Vintage Animated Films Available Online

The National Film Archive of Japan has made early-20th-century Japanese animated films accessible for free on its website.


WordsClémence Leleu

‘The Dull Sword’ [the longest, digitally restored version] (1917, Junichi Kouchi) Part of original material provided by Natsuki Matsumoto Courtesy of National Film Archive of Japan

The National Film Archive of Japan has digitised 64 short animated films released between 1917 and 1941 and has made them available online. Viewers can now discover the birth of animated Japanese cinema through these films, the majority of which are in black and white and are often silent, with characters making jerky movements.

The catalogue is comprised of films that are as varied as they are surprising: viewers can watch Japanese and western fables, like the 1924 version of The Tortoise and the Hare by Sanae Yamamoto. It also features pre-war propaganda films and public information films, such as a TV spot on the prevention of tuberculosis, requested by the Japanese minister of health in 1933. Some of the films have been subtitled in English for the first time, showing the Japanese people’s desire to present these short films to an international audience.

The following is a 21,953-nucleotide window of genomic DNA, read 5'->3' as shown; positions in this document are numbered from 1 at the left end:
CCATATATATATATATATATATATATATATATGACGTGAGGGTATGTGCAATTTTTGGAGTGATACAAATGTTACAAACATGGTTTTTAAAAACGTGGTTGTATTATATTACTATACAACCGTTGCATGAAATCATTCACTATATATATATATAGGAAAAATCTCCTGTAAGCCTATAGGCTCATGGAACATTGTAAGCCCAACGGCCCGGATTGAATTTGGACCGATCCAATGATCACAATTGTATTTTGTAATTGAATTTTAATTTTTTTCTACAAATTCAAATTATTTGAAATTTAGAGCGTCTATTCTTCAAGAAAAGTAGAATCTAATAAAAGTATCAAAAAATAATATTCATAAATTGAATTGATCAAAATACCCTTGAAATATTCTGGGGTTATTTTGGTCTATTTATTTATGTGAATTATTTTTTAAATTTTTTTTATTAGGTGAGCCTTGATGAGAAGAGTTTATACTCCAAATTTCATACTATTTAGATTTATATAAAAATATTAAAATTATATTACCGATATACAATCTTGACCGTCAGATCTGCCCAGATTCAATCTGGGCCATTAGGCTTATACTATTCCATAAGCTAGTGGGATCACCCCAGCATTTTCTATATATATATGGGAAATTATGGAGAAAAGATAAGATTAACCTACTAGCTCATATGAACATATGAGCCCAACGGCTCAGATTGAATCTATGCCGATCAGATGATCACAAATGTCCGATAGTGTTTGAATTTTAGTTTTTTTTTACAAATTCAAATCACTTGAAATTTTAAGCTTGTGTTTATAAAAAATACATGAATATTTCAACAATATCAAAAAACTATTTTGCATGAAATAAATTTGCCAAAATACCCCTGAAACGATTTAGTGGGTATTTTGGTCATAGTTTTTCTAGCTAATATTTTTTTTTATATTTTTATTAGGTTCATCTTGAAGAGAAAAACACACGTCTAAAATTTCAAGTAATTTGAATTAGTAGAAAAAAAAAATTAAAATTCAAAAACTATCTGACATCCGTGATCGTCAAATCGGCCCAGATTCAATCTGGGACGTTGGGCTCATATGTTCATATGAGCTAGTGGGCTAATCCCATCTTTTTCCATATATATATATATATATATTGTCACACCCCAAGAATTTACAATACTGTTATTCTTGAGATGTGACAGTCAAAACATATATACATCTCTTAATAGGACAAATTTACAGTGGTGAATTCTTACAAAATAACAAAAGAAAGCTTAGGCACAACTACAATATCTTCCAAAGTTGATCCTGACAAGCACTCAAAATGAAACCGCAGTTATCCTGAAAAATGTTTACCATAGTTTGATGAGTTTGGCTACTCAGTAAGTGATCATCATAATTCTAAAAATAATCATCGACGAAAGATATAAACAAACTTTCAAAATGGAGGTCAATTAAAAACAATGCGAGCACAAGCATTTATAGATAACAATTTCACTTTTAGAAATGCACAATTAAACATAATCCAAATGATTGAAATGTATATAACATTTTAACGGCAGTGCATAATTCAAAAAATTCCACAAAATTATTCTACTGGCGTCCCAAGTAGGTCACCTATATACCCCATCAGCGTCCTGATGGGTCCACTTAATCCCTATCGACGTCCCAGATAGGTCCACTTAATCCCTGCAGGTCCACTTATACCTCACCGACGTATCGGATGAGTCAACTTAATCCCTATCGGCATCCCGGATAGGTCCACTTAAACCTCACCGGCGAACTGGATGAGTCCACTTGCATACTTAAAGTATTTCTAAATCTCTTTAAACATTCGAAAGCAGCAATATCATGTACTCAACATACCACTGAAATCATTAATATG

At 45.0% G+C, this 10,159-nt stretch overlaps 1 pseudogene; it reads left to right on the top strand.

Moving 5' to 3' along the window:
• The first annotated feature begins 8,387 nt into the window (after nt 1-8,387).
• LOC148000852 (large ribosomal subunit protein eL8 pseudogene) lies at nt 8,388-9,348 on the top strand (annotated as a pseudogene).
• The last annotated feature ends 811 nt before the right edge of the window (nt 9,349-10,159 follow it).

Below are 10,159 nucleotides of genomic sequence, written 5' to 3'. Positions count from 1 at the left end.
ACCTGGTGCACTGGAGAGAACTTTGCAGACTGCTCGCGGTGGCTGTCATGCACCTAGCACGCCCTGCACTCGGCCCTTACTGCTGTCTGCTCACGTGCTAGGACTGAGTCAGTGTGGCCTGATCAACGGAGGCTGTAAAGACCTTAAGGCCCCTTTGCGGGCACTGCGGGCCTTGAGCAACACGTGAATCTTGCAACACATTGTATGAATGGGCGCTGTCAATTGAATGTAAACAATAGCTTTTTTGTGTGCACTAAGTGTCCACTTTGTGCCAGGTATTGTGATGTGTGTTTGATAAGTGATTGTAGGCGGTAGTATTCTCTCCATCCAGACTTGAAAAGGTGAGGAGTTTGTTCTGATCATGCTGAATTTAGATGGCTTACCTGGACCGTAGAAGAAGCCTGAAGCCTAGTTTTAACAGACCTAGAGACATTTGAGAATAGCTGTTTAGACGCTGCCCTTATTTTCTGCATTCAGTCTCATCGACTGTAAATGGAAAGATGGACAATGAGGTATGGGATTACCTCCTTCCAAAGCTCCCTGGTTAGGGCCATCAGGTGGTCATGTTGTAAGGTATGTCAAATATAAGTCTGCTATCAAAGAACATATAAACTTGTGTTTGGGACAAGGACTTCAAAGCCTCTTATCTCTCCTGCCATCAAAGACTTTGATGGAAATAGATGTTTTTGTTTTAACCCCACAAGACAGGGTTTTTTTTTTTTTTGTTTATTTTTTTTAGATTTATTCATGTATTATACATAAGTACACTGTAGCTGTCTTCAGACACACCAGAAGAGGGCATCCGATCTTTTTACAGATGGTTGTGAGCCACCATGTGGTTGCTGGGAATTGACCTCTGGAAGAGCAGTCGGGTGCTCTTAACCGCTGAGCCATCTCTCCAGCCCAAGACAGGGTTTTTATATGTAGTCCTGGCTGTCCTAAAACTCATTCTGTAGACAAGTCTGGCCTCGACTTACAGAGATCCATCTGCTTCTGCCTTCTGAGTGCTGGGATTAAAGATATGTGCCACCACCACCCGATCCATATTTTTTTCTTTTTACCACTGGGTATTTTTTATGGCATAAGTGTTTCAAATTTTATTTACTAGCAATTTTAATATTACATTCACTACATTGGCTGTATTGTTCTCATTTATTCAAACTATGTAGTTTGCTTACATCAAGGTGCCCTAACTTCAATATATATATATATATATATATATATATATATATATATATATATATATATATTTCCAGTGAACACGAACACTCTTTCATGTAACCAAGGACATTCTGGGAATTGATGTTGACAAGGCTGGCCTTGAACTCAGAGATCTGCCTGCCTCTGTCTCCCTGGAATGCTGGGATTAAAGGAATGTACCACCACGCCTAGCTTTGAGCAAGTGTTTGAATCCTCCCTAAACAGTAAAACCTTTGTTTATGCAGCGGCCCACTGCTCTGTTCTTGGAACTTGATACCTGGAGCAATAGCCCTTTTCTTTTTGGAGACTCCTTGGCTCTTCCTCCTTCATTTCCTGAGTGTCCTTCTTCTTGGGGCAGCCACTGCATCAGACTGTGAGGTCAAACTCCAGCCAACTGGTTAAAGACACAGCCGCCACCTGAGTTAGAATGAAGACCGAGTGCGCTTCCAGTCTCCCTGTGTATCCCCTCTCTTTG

Freedom of form and modernity of image

We familiarise ourselves with Junichi Kouchi, creator of the oldest Japanese animated film, The Dull Sword, released in 1917, and Shigeji Ogino, director of An expression, a colour film that’s abstract and verging on psychedelic where, for four minutes, a triangle, representing a city dweller, and a circle, playing the part of a country dweller, meet.

These are the early stages of Japanese animated film, which would not gain popularity until the 1950s, notably when the animation studio Toei Doga was founded and released The Tale of the White Serpent, the first colour feature animated film. It then became an integral part of 1980s Japanese culture, particularly thanks to one of its leading figures, Hayao Miyazaki.


Japanese Animated Film Classics (2017), a project by the National Film Archive of Japan available on its website.

‘At the Border Checkpoint’ (1930, Noburo Ofuji) Courtesy of National Film Archive of Japan

‘Spring Comes to Ponsuke’ (1934, Ikuo Oishi) Original material provided by Planet Film Archive Courtesy of National Film Archive of Japan

Dangobei, Ofuji’s cartoon character.